A federal grand jury has charged a Greenwood man with multiple types of fraud, one of which was mortgage-related, according to the U.S. Attorney's Office for the southern Indiana district.
Daniel R. Fruits, 46, was allegedly involved in three schemes: a nearly $ 14 million fraud involving an investor who was also Fruits's employer, in an attempt under false pretenses obtaining a home loan; and a vehicle title-washing scam, the US attorney's office alleged in a press release on Thursday.
The allegations in the present case were based on findings by the Federal Bureau of Investigations and the Criminal Investigation Department of the Internal Revenue Service.
The mortgage-related charge involved attempting to defraud Fifth Third Bank by providing false information while applying for a $ 432,000 loan. Fruits allegedly twice submitted documents from another financial institution showing that previous loans were repaid when they had not been made.
The $ 14 million fraud concerned a shipping company that the investor founded in 2015 and hired Fruits. Fruits allegedly filed inflated profit and loss statements and fictitious reports on customers and, on false pretenses, requested additional funds for the company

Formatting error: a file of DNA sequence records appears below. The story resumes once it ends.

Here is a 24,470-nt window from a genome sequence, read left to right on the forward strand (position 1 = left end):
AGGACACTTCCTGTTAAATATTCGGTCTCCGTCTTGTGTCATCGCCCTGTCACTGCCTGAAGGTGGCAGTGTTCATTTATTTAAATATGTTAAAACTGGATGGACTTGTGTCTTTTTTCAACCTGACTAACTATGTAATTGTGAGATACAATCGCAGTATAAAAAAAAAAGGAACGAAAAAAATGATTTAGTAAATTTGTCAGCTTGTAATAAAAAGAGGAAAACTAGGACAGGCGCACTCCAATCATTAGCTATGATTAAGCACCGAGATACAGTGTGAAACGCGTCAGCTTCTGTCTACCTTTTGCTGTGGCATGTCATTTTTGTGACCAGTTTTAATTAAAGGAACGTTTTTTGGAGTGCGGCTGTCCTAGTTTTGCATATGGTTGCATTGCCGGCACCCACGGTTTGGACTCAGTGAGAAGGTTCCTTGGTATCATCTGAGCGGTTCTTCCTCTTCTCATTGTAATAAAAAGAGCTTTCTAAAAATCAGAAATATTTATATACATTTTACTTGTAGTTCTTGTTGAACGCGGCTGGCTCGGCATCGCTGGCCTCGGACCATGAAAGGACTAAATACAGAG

The fees also state that Fruits used the funds for personal expenses. These included a $ 880,000 horse farm and dorm, an RV and trailer valued at $ 560,000, a Corvette valued over $ 111,000, three Rolexes valued at around $ 90,000, a horse valued at $ 55,000, a trailer valued at $ 33,000, Ferrari Payments valued at $ 23,000, and Companion Payments valued at $ 30,000.
The third set of allegations related to the title laundering program involved a loan of more than $ 69,000 for a truck. Fruits has been accused of removing a lien on the title by creating a fake disbursement letter for the lender and sending it to the automotive department. Then he sold the truck for $ 48,000.
"This financial investor was giving his hard-earned money to someone he could trust," said incumbent US attorney John E. Childress in the press release. "Instead, the victim's money ended up in the hands of a selfish thief who only cared about his interests. Living a life of fraud is inexcusable and always ends."